- Sanofi executives said at a meeting with journalists this week in Boston that the company intends to be a market leader in multiple sclerosis (MS).
- Sanofi currently only has two MS products on the market, including the oral Aubagio (teriflunomide) and the infusion Lemtrada (alemtuzumab).
- The French drugmaker inked a collaboration agreement with ImmuNext in January to develop a CD40L antibody for MS and other diseases. The compound is currently pre-clinical and ImmuNext stands to gain $500 million in milestones.
Even as its diabetes franchise flails and the company is focusing closely on the potential approval and launch of its atopic dermatitis drug dupilumab next week, the French pharma is also pushing forward in the MS market.
The company has struggled in recent years to reinvent itself as some of its largest products, including the blockbuster insulin Lantus (glargine), face generic competition. Part of that reinvention is moving from a small molecule company, with nearly 90% of its pipeline being little white pills in 2011, to a biologics developer, with nearly 50% of pipeline being the large molecule drugs currently. Another part of that reinvention is focusing on new therapeutic areas, including chronic neurodegenerative disorders.
Carole Huntsman, global lead of Sanofi’s MS franchise, told reporters in Boston on March 21 that the company is currently working on a development plan for its one pipeline program in the debilitating neurodegenerative disease.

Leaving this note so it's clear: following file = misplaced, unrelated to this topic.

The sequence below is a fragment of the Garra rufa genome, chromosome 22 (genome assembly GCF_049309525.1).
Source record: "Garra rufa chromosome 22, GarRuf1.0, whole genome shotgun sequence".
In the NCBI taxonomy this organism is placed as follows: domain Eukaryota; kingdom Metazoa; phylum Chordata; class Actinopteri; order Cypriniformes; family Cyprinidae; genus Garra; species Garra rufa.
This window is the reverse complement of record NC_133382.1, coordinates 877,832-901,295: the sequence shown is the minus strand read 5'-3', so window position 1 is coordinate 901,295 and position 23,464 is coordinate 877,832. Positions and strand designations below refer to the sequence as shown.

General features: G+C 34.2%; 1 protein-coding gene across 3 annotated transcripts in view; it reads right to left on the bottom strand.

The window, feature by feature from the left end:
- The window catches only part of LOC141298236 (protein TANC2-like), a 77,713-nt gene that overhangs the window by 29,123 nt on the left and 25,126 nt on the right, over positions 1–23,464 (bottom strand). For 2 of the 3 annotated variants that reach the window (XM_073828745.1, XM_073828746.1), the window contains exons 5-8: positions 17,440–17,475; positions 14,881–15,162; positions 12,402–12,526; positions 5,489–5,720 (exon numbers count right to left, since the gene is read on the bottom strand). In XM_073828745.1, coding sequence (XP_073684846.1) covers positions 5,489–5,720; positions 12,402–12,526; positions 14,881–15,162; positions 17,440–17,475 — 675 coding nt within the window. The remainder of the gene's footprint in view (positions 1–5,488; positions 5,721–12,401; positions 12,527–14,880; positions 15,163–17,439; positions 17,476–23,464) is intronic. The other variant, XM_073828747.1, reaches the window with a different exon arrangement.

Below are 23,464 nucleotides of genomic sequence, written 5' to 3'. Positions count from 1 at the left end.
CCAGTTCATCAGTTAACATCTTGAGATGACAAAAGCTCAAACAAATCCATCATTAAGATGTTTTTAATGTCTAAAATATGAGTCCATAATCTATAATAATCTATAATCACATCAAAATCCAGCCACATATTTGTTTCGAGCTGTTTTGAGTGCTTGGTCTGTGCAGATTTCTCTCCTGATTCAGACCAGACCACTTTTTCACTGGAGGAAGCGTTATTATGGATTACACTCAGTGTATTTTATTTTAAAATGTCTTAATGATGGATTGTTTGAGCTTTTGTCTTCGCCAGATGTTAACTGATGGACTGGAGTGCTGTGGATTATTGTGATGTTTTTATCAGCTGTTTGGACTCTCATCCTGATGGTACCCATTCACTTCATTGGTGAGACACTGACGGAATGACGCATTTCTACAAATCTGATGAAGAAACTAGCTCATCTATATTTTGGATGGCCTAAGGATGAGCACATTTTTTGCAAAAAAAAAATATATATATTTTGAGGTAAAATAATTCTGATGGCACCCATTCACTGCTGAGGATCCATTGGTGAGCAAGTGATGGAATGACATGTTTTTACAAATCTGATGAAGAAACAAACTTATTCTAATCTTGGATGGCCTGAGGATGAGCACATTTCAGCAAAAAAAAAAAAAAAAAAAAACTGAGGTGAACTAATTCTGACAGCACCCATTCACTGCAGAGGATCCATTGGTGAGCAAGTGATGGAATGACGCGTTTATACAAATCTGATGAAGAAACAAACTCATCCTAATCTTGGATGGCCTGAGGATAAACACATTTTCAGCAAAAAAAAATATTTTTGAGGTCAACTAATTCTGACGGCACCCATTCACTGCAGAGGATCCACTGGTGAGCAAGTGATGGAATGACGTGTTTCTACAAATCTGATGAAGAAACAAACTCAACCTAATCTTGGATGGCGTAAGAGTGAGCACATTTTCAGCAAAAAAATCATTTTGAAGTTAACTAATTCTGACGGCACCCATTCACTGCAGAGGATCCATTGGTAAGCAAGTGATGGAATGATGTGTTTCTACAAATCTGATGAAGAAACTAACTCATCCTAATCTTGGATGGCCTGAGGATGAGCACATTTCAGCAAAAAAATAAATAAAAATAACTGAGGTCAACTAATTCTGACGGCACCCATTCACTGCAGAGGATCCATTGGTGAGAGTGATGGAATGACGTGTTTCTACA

The company currently has a Phase 1 molecule dubbed GLD52, a next-gen anti-CD52 antibody, which it is developing for relapsing MS. Lemtrada, which also targets CD52, was the only MS drug to be considered cost-effective by Institute for Clinical and Economic Review (ICER) in a recent report— something that could help Sanofi get a leg up in the market.
The currently marketed franchise only brought in €1.74 billion ($1.88 billion) during the whole of 2016. By contrast, Biogen’s oral MS drug Tecfidera (dimethyl fumarate) brought in nearly $4 billion during 2016 despite safety issues that have hurt sales of the drug.
Biogen, for its part, has been turning its focus back to its legacy MS franchise in recent months after spinning out its hemophilia business and dismissing its CEO.
But Biogen isn’t the only competition in the space. Roche is bringing a highly anticipated MS therapy Ocrevus (ocrelizumab) to market. The approval of the drug was delayed by the Food and Drug Administration in December due to manufacturing problems, but is expected to be approved next week when its PDUFA date comes up on March 28. The drug has shown positive signs of efficacy in addressing an advanced form of the disease – primary progressive MS — that could open up the market for it.
Biogen agrees: company execs have said that they expect Ocrevus to grow the market — not steal share from their products.
Huntsman was optimistic that this would be the case as well, saying Ocrevus is not a competitive threat to Aubagio or Lemtrada.